Everyone knows that feeling of being caught at something. That horrible gut feeling that eats at your stomach and turns your legs to wobbly ice. The feeling where a whole quarter of bad grades and missing assignments is printed on one small, innocent piece of paper. The same kind of paper that my mother and father stared at disapprovingly for almost 15 minutes. A long and silent 15 minutes if I remember. I stood by the dinner table they sat at, fidgeting and trying to swallow the lump in my throat, and picking at the scab on my left arm.

I don’t know if I was relieved or terrified when my father finally took off his reading glasses and put down my report card. I felt an urge to grab it and hide it, even though my parents, my incredibly smart and studious parents, had no doubt remembered every last disappointing number on it. My father got up and poured some coffee, and my mother just silently passed the report card between her hands on the table. I just stood there until my father sat back down with his mug and motioned for me to do the same. 

The next few minutes were some of the worst in my life. But of course they don’t hold a candle to what I experienced shortly after, when I took my parents advice to go on a walk. To clear my head in the woods, despite it being almost 10:00 at night.

I walked out the door and into the chilly night. It was supposed to be summer, but the ground was still wet from recent downpours, and even my thick sweatshirt offered little protection from the wind. My mind was heavy with guilt and shame. Feelings that I’m sure showed in my hunched shoulders and slow, dejected stride.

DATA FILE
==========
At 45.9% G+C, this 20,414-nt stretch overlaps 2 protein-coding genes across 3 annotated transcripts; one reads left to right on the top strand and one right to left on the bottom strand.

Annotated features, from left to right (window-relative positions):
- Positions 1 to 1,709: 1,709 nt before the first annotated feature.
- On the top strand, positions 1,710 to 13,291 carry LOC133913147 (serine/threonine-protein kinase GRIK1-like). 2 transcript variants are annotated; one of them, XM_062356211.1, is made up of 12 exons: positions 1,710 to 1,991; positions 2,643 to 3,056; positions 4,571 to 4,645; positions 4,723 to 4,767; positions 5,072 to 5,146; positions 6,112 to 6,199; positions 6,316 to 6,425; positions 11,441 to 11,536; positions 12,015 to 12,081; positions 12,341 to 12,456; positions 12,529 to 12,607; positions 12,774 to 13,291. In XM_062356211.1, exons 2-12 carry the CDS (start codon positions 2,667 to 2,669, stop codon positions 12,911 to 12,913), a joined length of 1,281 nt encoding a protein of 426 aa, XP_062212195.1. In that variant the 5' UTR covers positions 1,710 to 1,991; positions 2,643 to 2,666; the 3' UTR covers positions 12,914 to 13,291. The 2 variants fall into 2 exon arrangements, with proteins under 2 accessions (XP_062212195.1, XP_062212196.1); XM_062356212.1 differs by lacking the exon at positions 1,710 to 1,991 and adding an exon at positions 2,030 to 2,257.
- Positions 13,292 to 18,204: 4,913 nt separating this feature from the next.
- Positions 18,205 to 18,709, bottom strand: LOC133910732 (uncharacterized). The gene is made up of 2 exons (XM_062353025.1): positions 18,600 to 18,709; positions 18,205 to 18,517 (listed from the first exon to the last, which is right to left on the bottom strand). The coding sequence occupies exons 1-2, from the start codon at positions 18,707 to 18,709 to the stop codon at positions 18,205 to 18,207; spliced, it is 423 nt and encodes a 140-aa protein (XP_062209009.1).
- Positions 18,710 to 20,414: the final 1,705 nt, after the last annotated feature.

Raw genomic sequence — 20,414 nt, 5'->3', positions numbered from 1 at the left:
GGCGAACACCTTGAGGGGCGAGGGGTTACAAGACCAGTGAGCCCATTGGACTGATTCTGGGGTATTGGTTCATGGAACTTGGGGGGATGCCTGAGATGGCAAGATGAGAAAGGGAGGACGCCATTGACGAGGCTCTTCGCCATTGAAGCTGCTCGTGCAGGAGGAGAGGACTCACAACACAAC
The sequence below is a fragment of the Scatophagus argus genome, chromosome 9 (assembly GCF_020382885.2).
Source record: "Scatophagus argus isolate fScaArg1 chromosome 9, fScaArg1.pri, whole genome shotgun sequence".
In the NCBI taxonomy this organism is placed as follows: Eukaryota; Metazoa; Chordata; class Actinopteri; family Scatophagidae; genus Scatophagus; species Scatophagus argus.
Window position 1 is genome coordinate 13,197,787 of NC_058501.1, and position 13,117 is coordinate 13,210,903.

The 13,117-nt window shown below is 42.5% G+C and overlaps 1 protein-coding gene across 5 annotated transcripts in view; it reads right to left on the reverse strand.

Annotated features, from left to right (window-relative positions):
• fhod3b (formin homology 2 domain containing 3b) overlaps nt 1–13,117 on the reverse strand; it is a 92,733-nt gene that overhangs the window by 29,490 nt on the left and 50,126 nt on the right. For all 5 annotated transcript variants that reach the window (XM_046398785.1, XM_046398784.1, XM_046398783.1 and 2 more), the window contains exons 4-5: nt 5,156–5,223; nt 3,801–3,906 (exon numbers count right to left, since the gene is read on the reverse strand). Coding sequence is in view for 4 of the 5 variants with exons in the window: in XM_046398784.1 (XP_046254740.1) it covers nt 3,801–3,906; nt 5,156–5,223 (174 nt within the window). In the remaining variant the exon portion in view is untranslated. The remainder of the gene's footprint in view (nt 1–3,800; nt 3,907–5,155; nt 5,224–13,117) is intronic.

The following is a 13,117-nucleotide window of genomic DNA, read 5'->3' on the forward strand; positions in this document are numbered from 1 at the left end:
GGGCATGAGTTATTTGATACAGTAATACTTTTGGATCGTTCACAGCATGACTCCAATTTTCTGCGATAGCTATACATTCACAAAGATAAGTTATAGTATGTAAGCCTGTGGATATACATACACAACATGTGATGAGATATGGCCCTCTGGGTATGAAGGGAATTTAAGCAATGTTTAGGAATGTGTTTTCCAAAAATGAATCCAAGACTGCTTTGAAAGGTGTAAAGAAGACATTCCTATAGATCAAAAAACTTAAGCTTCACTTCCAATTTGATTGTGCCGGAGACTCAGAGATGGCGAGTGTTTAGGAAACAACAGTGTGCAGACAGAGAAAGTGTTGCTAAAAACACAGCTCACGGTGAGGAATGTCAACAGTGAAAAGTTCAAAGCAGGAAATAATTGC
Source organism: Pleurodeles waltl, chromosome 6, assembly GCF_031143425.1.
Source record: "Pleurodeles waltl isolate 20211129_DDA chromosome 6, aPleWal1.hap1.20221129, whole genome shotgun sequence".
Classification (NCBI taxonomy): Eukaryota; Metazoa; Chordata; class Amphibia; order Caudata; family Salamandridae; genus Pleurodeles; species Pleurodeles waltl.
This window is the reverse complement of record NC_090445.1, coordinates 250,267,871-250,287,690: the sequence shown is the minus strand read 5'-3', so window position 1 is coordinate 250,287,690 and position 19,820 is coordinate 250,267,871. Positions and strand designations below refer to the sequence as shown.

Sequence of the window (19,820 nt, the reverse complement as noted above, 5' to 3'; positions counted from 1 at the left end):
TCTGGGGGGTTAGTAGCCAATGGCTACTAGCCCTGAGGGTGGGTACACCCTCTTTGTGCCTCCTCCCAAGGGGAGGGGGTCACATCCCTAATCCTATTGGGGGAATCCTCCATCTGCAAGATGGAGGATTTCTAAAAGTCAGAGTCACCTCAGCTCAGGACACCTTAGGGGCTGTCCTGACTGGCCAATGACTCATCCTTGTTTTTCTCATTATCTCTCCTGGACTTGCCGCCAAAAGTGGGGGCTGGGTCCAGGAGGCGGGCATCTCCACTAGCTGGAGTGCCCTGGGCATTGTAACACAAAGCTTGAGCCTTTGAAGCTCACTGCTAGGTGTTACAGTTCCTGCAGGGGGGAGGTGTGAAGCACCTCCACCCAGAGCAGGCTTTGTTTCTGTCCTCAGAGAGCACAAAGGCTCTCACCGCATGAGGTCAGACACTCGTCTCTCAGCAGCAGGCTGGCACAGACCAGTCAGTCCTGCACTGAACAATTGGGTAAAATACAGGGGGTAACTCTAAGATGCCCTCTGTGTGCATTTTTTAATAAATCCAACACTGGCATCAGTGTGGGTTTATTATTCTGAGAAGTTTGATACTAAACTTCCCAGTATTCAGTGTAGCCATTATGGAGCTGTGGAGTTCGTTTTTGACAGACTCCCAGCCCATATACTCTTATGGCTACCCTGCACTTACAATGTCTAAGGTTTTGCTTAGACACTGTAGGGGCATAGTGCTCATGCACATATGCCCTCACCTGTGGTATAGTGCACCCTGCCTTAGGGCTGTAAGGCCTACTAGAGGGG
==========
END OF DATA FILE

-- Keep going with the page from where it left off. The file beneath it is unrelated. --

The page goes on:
The thought that I had failed my first year of high school weighed on my thoughts. I couldn’t escape the feeling in my stomach. Nor could I swallow that persistent lump in my throat. 

I neared the entrance to the woods, I could hear laughing of older kids around me. Kids who were celebrating the end of the school year. Kids who finished school strong that year, or who had parents that didn’t care about their grades. It only added to my misery as I walked absent-mindedly onto the forest trail. 

It was stupid, really, how I got lost that night. My juvenile teen boy feelings surged at once and I ran much farther than I would have even in the light of day. The only thing that kept me from stopping was the light of nearby houses to my left. I figured if I got too lost, I could just yell for help in that direction. So I kept running until I tripped on a root and fell to the ground in an angry grunt. I sat up and threw some pebbles to the ground. When I looked to my feet I saw that they were entangled not in roots, but in wire. Black electrical cords that snaked from tree to tree, some times ending and being joined by a plug to another cord. I could only guess they led to the houses to my left.


I sat there for some time, staring at the cords. There were many more passed the ones I tripped on, and they were all parallel and converging towards the houses. I slowly came to realize that I had been sitting on the ground amongst the trees for a while. No one was around, and I heard no voices which was odd because the lights from the houses looked to be only about 20 yards away. 

I stood and made you  way  towards  the lights. As I got closer they looked less and less like lights from houses. They were a light blue, and filled the forest. My heart started to pound as I realized they were in fact in the middle of the forest, not at the edge of it as I had imagined. Meaning I was very, very lost. There were about 50 of the lights. Each about the size and shape of a phone, and nailed or stuck to trees. They created a circular pattern, all pointed towards one central object.